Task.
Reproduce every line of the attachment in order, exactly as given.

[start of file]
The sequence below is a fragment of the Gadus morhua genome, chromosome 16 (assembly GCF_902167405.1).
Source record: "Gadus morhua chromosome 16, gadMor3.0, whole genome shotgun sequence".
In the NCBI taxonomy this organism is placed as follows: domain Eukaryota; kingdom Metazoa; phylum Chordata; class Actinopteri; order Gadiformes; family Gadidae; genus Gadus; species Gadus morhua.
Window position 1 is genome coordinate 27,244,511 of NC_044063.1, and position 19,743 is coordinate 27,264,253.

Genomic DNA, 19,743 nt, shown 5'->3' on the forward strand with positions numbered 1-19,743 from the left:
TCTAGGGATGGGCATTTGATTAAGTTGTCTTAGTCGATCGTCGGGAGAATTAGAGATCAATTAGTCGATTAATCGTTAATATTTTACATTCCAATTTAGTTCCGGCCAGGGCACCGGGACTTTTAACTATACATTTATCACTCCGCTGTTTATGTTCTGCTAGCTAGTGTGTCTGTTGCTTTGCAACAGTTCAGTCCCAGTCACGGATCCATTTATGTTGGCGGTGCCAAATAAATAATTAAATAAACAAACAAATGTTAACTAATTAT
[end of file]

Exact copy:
The sequence below is a fragment of the Gadus morhua genome, chromosome 16 (assembly GCF_902167405.1).
Source record: "Gadus morhua chromosome 16, gadMor3.0, whole genome shotgun sequence".
In the NCBI taxonomy this organism is placed as follows: domain Eukaryota; kingdom Metazoa; phylum Chordata; class Actinopteri; order Gadiformes; family Gadidae; genus Gadus; species Gadus morhua.
Window position 1 is genome coordinate 27,244,511 of NC_044063.1, and position 19,743 is coordinate 27,264,253.

Genomic DNA, 19,743 nt, shown 5'->3' on the forward strand with positions numbered 1-19,743 from the left:
TCTAGGGATGGGCATTTGATTAAGTTGTCTTAGTCGATCGTCGGGAGAATTAGAGATCAATTAGTCGATTAATCGTTAATATTTTACATTCCAATTTAGTTCCGGCCAGGGCACCGGGACTTTTAACTATACATTTATCACTCCGCTGTTTATGTTCTGCTAGCTAGTGTGTCTGTTGCTTTGCAACAGTTCAGTCCCAGTCACGGATCCATTTATGTTGGCGGTGCCAAATAAATAATTAAATAAACAAACAAATGTTAACTAATTAT